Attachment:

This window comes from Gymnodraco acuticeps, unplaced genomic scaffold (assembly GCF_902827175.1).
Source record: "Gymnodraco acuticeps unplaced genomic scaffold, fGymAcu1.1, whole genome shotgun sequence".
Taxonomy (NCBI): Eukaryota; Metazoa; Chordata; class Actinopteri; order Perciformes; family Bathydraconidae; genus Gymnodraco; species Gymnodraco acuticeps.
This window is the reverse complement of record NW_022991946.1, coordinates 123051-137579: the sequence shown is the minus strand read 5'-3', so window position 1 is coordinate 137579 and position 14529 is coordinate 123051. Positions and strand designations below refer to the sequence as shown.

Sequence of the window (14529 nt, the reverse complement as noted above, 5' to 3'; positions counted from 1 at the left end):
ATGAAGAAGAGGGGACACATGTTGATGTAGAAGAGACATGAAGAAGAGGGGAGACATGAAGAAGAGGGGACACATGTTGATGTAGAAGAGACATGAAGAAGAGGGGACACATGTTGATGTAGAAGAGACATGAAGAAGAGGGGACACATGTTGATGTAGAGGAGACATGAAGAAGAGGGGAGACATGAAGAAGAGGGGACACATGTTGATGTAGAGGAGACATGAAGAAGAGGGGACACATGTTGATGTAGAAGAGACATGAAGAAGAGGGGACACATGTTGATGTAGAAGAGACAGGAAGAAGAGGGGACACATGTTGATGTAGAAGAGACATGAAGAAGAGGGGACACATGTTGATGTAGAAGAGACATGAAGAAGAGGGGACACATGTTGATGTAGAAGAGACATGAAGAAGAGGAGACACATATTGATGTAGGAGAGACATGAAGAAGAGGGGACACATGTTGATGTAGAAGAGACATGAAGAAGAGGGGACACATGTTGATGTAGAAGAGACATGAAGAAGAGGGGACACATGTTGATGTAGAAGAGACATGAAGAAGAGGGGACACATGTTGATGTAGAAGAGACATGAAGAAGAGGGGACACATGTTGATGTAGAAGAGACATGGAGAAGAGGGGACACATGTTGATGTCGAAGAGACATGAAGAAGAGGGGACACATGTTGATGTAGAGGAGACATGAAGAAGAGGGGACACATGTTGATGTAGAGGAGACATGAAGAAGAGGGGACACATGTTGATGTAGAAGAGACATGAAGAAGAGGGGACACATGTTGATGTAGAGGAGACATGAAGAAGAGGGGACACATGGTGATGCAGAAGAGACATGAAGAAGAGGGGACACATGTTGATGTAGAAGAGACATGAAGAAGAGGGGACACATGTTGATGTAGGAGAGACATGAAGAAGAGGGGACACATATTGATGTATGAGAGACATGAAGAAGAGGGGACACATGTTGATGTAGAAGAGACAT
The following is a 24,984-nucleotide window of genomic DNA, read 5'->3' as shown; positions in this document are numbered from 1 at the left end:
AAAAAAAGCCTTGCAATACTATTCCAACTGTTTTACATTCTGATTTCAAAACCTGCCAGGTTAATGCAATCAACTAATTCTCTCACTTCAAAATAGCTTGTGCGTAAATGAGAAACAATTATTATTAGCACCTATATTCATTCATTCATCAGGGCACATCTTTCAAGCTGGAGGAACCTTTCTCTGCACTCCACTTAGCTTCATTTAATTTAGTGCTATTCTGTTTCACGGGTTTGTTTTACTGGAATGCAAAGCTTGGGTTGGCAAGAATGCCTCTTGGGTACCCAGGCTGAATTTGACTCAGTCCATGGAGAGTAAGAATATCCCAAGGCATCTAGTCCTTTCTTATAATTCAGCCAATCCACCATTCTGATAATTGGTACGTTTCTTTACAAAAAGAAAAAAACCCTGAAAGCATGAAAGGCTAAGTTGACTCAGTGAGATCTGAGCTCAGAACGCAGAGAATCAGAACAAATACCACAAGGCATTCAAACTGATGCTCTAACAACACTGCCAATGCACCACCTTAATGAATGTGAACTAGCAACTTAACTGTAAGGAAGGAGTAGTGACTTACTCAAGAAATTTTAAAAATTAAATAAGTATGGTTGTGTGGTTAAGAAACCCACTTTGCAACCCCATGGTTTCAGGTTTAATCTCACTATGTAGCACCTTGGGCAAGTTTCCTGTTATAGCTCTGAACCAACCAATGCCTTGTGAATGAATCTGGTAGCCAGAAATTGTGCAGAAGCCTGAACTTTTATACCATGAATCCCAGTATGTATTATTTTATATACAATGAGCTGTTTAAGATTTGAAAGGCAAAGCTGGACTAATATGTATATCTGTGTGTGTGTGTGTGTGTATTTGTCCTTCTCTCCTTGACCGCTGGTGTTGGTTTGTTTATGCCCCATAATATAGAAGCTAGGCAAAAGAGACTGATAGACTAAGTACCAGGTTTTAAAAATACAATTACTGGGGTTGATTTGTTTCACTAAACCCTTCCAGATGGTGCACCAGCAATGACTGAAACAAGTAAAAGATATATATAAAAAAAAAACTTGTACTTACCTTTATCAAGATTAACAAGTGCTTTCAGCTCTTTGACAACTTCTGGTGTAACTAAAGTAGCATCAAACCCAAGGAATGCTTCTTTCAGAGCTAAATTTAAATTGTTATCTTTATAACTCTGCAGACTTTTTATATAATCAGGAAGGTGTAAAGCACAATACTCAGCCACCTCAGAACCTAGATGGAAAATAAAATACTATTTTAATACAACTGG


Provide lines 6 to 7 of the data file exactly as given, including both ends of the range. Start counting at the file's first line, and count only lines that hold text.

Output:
ATGAAGAAGAGGGGACACATGTTGATGTAGAAGAGACATGAAGAAGAGGGGAGACATGAAGAAGAGGGGACACATGTTGATGTAGAAGAGACATGAAGAAGAGGGGACACATGTTGATGTAGAAGAGACATGAAGAAGAGGGGACACATGTTGATGTAGAGGAGACATGAAGAAGAGGGGAGACATGAAGAAGAGGGGACACATGTTGATGTAGAGGAGACATGAAGAAGAGGGGACACATGTTGATGTAGAAGAGACATGAAGAAGAGGGGACACATGTTGATGTAGAAGAGACAGGAAGAAGAGGGGACACATGTTGATGTAGAAGAGACATGAAGAAGAGGGGACACATGTTGATGTAGAAGAGACATGAAGAAGAGGGGACACATGTTGATGTAGAAGAGACATGAAGAAGAGGAGACACATATTGATGTAGGAGAGACATGAAGAAGAGGGGACACATGTTGATGTAGAAGAGACATGAAGAAGAGGGGACACATGTTGATGTAGAAGAGACATGAAGAAGAGGGGACACATGTTGATGTAGAAGAGACATGAAGAAGAGGGGACACATGTTGATGTAGAAGAGACATGAAGAAGAGGGGACACATGTTGATGTAGAAGAGACATGGAGAAGAGGGGACACATGTTGATGTCGAAGAGACATGAAGAAGAGGGGACACATGTTGATGTAGAGGAGACATGAAGAAGAGGGGACACATGTTGATGTAGAGGAGACATGAAGAAGAGGGGACACATGTTGATGTAGAAGAGACATGAAGAAGAGGGGACACATGTTGATGTAGAGGAGACATGAAGAAGAGGGGACACATGGTGATGCAGAAGAGACATGAAGAAGAGGGGACACATGTTGATGTAGAAGAGACATGAAGAAGAGGGGACACATGTTGATGTAGGAGAGACATGAAGAAGAGGGGACACATATTGATGTATGAGAGACATGAAGAAGAGGGGACACATGTTGATGTAGAAGAGACAT
The following is a 24,984-nucleotide window of genomic DNA, read 5'->3' as shown; positions in this document are numbered from 1 at the left end: